Flat Stanley may be a paper doll, but he's no couch potato. He has gone dog sledding in Antarctica, sat behind the controls of a U-2 spy plane in Texas, visited Mount Everest, and marveled at the Taj Mahal. He has been to all seven continents and met world leaders like President Clinton. And he has the pictures to prove it.
"He has taken me to places I never imagined," Dale Hubert, creator of the Flat Stanley Project, said recently.
Since the Internet site flatstanley.com went online in 1995, the peripatetic Stanley has inspired thousands of grade-schoolers to pick up crayons and create their own version to send on vicarious adventures through the mail.
"It's a way of learning geography, but he can also be used to teach math and social studies as well as other subjects," said Hubert.
Flat Stanley is a storybook character created by the late Jeff Brown, an editor and writer. First published in 1964, "Flat Stanley" is a story about a boy who wakes up one morning to discover that he has been flattened by a bulletin board that hung above his bed. Stanley Lambchop soon finds that being flat has its advantages, and he embarks on a series of adventures, including traveling in an envelope to visit friends in California.
Hubert figured if Stanley could travel to California in an envelope, there were many other journeys he could take.
There is no charge for the service, other than the postage to mail Stanley on his way. Interested educators can log onto the website, where they will find a list of participating teachers to determine whether one is amenable to a visit. (A school in France had 120 Flat Stanleys visiting at one time and asked to be removed from the list.)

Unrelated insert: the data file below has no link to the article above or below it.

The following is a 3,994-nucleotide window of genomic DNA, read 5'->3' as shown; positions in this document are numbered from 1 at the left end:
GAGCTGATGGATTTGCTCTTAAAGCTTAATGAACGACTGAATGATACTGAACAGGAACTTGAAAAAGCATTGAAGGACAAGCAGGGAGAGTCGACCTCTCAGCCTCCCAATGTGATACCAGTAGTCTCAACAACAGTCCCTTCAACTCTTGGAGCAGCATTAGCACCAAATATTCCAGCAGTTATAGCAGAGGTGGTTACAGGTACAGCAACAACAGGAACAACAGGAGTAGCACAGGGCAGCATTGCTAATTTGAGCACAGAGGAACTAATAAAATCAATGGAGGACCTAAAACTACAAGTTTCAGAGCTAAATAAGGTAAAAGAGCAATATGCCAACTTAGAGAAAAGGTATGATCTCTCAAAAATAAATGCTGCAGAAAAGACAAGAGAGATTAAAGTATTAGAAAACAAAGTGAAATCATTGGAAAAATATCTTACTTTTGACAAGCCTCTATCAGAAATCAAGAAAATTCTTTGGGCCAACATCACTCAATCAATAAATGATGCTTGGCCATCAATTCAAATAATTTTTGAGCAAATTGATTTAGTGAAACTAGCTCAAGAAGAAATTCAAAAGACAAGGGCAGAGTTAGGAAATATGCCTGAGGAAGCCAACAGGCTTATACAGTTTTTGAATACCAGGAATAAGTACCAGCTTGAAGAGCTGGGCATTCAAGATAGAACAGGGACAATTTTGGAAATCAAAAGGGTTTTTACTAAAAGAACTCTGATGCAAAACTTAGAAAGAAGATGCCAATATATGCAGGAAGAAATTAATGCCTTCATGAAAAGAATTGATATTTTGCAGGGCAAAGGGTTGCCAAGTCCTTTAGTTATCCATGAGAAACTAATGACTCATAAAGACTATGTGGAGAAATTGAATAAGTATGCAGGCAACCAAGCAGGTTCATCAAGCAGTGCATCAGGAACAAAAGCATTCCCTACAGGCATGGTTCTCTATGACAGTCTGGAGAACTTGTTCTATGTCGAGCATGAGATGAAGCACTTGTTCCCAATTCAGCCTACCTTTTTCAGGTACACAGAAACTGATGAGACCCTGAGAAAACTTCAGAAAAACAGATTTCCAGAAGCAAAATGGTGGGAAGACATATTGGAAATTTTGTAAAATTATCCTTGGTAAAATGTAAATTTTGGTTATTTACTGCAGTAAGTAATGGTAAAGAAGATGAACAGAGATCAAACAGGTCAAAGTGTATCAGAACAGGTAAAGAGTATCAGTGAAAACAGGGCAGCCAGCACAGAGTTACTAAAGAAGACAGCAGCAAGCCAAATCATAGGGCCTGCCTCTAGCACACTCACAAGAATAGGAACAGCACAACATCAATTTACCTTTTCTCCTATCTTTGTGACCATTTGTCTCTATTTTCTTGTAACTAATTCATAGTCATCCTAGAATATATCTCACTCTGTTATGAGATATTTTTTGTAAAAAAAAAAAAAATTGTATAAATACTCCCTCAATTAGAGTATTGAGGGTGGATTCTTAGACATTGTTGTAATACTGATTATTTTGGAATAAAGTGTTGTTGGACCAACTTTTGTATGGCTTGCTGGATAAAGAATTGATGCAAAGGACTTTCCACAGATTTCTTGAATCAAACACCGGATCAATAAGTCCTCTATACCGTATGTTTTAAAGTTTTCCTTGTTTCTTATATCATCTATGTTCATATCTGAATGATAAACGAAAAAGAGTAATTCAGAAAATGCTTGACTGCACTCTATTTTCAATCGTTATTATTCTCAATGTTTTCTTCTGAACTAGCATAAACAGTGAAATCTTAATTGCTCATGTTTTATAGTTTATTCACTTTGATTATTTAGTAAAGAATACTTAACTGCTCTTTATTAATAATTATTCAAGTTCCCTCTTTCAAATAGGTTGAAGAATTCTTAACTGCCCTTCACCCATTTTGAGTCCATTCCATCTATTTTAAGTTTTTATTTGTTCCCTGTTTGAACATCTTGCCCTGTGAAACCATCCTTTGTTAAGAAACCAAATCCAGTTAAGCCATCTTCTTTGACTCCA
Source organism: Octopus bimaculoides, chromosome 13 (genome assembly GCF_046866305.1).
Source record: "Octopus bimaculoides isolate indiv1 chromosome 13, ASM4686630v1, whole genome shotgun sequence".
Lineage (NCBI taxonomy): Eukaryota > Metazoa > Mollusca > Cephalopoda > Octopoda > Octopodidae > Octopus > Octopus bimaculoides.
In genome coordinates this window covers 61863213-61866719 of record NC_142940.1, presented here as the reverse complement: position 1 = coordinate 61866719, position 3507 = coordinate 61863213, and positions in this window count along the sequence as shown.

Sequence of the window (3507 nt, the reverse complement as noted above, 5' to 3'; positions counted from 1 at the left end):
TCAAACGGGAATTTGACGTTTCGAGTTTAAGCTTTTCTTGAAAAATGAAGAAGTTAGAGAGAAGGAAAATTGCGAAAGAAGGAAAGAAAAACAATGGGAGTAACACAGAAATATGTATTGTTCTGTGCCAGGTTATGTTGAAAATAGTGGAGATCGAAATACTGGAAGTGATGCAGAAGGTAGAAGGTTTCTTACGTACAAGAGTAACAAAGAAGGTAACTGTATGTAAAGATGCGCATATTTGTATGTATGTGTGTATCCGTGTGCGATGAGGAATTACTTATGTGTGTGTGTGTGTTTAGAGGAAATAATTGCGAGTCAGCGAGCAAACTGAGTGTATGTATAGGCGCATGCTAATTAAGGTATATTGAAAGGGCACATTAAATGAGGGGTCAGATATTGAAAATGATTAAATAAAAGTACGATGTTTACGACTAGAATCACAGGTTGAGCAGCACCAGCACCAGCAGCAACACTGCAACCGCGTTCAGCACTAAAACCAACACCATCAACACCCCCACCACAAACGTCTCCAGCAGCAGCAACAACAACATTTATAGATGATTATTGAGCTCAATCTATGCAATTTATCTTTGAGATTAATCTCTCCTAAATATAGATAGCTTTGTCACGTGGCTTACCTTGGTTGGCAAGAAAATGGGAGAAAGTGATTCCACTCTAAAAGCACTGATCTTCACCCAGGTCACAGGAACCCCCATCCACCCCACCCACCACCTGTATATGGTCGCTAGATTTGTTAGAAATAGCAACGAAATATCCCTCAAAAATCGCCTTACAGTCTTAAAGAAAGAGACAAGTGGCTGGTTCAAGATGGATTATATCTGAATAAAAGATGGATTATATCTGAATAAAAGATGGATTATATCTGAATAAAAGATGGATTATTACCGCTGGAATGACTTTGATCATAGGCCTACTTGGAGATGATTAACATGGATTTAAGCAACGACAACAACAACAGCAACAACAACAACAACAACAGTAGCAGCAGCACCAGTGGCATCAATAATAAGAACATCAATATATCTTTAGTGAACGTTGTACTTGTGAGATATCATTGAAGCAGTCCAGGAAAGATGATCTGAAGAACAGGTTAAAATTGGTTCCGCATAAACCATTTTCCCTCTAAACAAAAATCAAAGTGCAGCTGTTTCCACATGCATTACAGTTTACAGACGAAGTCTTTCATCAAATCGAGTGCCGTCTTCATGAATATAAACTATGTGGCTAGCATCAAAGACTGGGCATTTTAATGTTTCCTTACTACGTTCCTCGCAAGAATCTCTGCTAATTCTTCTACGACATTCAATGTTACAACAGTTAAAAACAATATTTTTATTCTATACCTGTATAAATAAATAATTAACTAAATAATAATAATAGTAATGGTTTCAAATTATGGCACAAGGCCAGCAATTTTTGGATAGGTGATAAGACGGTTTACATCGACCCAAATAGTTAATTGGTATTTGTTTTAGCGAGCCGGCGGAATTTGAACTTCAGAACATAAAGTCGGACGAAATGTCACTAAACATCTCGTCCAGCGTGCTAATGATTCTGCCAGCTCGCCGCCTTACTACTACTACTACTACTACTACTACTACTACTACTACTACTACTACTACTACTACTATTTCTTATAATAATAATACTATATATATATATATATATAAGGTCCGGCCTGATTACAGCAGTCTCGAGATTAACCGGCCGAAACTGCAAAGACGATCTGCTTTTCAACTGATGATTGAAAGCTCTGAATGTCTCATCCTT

More that 6,000 classes in 47 countries are participating in the program.
One of those classes is Kathryn Hess's, a special-needs teacher who began using Stanley at the Lighthouse School in North Chelmsford this year. "The kids love it," she said. "They get all excited when an envelope arrives."
Hess said their Flat Stanley has visited California, South Carolina, and Indiana. It helps the children learn that there are kids like them all over the world. "They have no idea that children from California look just like they do."
Flat Stanley fans are not required to send the little guy to a participating class. They can pack him up with their teddy bear and take him to the Grand Canyon, or send him along with Aunt Edna and Uncle Harry when they go abroad.
Madalyn Persons-Cutting, a first-grader at Dr. H.O. Smith School in Hudson, N.H., recently read the book. "I like Flat Stanley because he can get sent through the mail, and he can get a lot of stuff done really easily. I sent him to my Papa's house in Pittsfield, Massachusetts. They made pizzas at his work, and Flat Stanley was lying down on the floor because the couch was too curvy, and he was too flat, and my Papa didn't want him to get bended."
Bill Middleton, a former Bay Stater who now lives in Vienna, has been hosting a Flat Stanley from a fourth-grade class at St. Mary of the Hills School in Milton. He discussed the experience in an e-mail. "We took Flat Stanley to visit Sigmund Freud's office here, which is now a museum. We took some photos of Stanley there, but how do you explain who Sigmund Freud was to a fourth-grader? "
Here's what he wrote in Stanley's journal: "Sigmund Freud was a doctor who lived in Vienna about 100 years ago. He specialized in helping unhappy people. He tried to help these people become less unhappy by asking them to tell him about their childhoods and also about the dreams they had at night."